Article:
Tuck rolled over and made a rueful face at her. "What in the world could
possibly happen to me?"
"That's so," said Mae. "I keep forgetting."
"I don't," said Tuck. "Have a nice time." And in a moment he was
Mae sat on the edge of the bed and pulled on a pair of short leather
boots so thin and soft with age it was a wonder they held together. Then
she stood and took from the washstand beside the bed a little
square-shaped object, a music box painted with roses and lilies of the
valley. It was the one pretty thing she owned and she never went
anywhere without it. Her fingers strayed to the winding key on its
bottom, but glancing at the sleeping Tuck, she shook her head, gave the
little box a pat, and dropped it into her pocket. Then, last of all, she
pulled down over her ears a blue straw hat with a drooping, exhausted
But, before she put on the hat, she brushed her gray-brown hair and
wound it into a bun at the back of her neck. She did this quickly and
skillfully without a single glance in the mirror. Mae Tuck didn't need a
mirror, though she had one propped up on the washstand. She knew very
well what she would see in it; her reflection had long since ceased to
interest her. For Mae Tuck, and her husband, and Miles and Jesse, too,
had all looked exactly the same for eighty-seven years.
At noon of that same day in the first week of August, Winnie Foster sat
on the bristly grass just inside the fence and said to the large toad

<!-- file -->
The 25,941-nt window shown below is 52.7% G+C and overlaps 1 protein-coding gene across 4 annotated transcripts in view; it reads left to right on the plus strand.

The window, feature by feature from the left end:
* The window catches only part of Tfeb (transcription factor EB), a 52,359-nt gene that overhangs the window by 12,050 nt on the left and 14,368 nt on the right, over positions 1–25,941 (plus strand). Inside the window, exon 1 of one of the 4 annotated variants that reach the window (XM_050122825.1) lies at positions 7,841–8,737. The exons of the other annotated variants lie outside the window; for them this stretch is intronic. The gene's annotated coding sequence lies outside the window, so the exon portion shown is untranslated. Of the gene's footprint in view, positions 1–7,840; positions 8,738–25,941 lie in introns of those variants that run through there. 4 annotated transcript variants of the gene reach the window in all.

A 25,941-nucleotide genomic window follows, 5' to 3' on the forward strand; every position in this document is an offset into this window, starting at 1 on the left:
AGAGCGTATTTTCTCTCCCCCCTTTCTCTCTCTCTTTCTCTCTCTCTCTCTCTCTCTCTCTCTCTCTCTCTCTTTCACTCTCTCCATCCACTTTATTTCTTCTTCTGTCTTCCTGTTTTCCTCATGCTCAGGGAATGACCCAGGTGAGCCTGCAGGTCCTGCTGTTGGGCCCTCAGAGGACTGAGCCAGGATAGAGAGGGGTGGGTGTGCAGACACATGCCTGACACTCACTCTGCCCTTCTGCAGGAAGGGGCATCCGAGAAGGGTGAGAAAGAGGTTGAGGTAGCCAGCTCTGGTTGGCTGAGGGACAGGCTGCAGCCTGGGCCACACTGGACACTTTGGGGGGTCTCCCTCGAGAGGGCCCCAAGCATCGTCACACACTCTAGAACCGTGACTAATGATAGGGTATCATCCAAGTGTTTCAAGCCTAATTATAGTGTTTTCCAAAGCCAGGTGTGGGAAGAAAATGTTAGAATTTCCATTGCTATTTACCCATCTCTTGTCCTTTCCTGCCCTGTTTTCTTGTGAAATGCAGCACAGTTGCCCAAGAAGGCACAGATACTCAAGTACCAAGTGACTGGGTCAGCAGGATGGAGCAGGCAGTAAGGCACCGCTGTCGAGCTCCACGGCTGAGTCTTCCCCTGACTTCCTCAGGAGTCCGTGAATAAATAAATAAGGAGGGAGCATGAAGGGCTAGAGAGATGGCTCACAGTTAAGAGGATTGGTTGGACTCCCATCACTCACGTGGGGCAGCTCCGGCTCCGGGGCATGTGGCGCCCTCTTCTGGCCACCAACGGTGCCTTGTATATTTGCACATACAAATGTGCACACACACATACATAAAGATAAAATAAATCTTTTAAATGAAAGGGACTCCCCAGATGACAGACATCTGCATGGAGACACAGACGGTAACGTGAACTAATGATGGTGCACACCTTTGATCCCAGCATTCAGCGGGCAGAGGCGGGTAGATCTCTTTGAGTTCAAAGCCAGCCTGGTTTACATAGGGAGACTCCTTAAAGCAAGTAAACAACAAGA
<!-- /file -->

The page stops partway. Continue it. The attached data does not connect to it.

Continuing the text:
who was squatting a few yards away across the road, "I will, though.
You'll see. Maybe even first thing tomorrow, while everyone's still
It was hard to know whether the toad was listening or not. Certainly,
Winnie had given it good reason to ignore her. She had come out to the
fence, very cross, very near the boiling point on a day that was itself
near to boiling, and had noticed the toad at once. It was the only
living thing in sight except for a stationary cloud of hysterical gnats
suspended in the heat above the road. Winnie had found some pebbles at
the base of the fence and, for lack of any other way to show how she
felt, had flung one at the toad. It missed altogether, as she'd fully
intended it should, but she made a game of it anyway, tossing pebbles at
such an angle that they passed through the gnat cloud on their way to
the toad. The gnats were too frantic to notice these intrusions,
however, and since every pebble missed its final mark, the toad
continued to squat and grimace without so much as a twitch. Possibly it
felt resentful. Or perhaps it was only asleep. In either case, it gave
her not a glance when at last she ran out of pebbles and sat down to
tell it her troubles.
"Look here, toad," she said, thrusting her arms through the bars of the
fence and plucking at the weeds on the other side. "I don't think I can
stand it much longer."
At this moment a window at the front of the cottage was flung open and a
thin voice—her grandmother's—piped, "Winifred! Don't sit on
that dirty grass. You'll stain your boots and stockings."
And another, firmer voice—her mother's—added, "Come in now,
Winnie. Right away. You'll get heat stroke out there on a day like this.
And your lunch is ready."
"See?" said Winnie to the toad. "That's just what I mean. It's like that
every minute. If I had a sister or a brother, there'd be someone else